I was struck today remembering the 2004 election—the first one in which I could vote—and how often Bill Clinton was on the radio, or TV, or print publications. Back in those days, all former presidents had an elder-statesman shtick where you promoted HIV awareness or nuclear treaties or the like. Ford, Carter and Reagan, before he fell ill, were in the club. (Even Nixon did the Frost interviews, traveled the world, and wrote nine books.) Clinton joined up in 2001, and even partnered with Bush I on various things. Being the youngest and most recent former president he was naturally a fixture in the political landscape.

George W. Bush has broken this tradition. He has disappeared from the national stage faster than any former president in modern history. The Democrats, inexplicably, have let this happen.

But his legacy, like some colossal millstone, lies heavily on this country. Our new ebook is about why we can’t let the man be forgotten. As Steve Benen explains in the introduction, Romney has repudiated none of the Bush program:

It’s not that Romney just hasn’t gotten around to explaining the differences between his economic vision and Bush’s; it’s that there are no differences. Shortly before the 2012 Olympics began, NBC’s Brian Williams sat down with the former Massachusetts governor and asked, “The major planks of your job plan … Explain how that would be different from what George W. Bush tried to push through?” Romney didn’t even try to answer the question. Instead, he repeated the talking points of his stump speech: he’ll “get this economy going” by way of drilling, trade, deficit reduction, education, and low taxes. This is, more or less, a description of Bush’s economic policy—though Romney intends to go further with Draconian domestic spending cuts. By dodging Williams’s question, the candidate simply reinforced the underlying point.

On foreign policy, the similarities are nearly as striking. Romney has surrounded himself with veterans of the Bush administration—including thoroughly discredited voices like Dan Senor and John Bolton, whose failures on U.S. policy in Iraq and elsewhere are the stuff of legend. He has made no secret of his desire to restore the Bush/Cheney vision in this area as well.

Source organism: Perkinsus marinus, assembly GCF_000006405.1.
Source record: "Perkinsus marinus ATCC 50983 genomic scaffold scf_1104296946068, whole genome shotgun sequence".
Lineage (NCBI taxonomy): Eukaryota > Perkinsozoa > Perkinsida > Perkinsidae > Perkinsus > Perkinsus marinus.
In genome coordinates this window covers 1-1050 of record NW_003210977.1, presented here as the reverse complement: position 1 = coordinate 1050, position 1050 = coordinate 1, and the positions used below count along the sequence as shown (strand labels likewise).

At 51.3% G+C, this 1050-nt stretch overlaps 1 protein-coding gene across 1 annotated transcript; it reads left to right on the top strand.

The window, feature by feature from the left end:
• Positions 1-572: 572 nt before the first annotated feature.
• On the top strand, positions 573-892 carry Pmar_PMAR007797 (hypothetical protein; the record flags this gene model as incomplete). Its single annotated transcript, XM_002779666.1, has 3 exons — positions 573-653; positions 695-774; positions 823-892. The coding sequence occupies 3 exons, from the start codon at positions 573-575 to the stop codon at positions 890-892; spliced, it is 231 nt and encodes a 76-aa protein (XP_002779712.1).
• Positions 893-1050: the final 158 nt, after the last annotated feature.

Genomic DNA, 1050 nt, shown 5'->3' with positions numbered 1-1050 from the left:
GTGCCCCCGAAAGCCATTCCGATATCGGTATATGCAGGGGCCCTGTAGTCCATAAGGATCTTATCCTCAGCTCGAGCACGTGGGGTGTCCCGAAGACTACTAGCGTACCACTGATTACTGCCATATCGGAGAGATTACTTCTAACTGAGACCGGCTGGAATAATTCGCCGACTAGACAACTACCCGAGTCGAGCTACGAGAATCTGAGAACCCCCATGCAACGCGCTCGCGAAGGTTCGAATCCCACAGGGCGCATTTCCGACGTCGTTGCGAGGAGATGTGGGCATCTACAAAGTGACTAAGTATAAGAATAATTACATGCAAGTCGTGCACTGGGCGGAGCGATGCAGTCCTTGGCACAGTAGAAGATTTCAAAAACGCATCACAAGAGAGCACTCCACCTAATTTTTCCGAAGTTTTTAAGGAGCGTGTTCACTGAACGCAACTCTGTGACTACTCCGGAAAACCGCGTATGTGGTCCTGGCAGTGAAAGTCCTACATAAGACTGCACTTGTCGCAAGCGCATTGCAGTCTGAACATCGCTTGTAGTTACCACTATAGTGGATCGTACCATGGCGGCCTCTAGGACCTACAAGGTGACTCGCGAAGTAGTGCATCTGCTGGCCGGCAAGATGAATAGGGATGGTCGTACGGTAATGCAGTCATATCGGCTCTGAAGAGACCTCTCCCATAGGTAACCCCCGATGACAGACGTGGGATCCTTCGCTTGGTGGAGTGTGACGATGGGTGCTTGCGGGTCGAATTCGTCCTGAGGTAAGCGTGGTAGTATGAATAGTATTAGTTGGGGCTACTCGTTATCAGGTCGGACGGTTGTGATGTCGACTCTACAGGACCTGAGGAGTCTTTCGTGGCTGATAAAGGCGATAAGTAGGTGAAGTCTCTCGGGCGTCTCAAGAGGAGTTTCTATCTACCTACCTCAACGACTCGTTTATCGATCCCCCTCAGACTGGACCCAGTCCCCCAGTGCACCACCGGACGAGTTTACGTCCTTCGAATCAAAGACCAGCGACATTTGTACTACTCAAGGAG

During Romney’s calamitous overseas trip this summer, he told a right-wing Israeli newspaper that the Arab Spring was a mistake. “Bush urged [deposed Egyptian President] Hosni Mubarak to move toward a more democratic posture,” Romney said, “but President Obama abandoned the freedom agenda and we are seeing today a whirlwind of tumult in the Middle East in part because these nations did not embrace the reforms that could have changed the course of their history, in a more peaceful manner.”

In other words, Bush’s foreign policy is gone, but not forgotten, and may soon return. The “freedom agenda” Bush/Cheney embraced as a post hoc rationalization for the war in Iraq is, according to Romney, the ideal blueprint for U.S. foreign policy in the Middle East going forward.

The Washington Monthly has been dedicated to the kind of clearsighted, courageous journalism that was not much in evidence during the Bush years. Our ebook collection is available on Amazon and Barnes & Noble, or available for free with a subscription.

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Ryan Cooper

Follow Ryan on Twitter @ryanlcooper. Ryan Cooper is a national correspondent at The Week. His work has appeared in The Washington Post, The New Republic, and The Nation.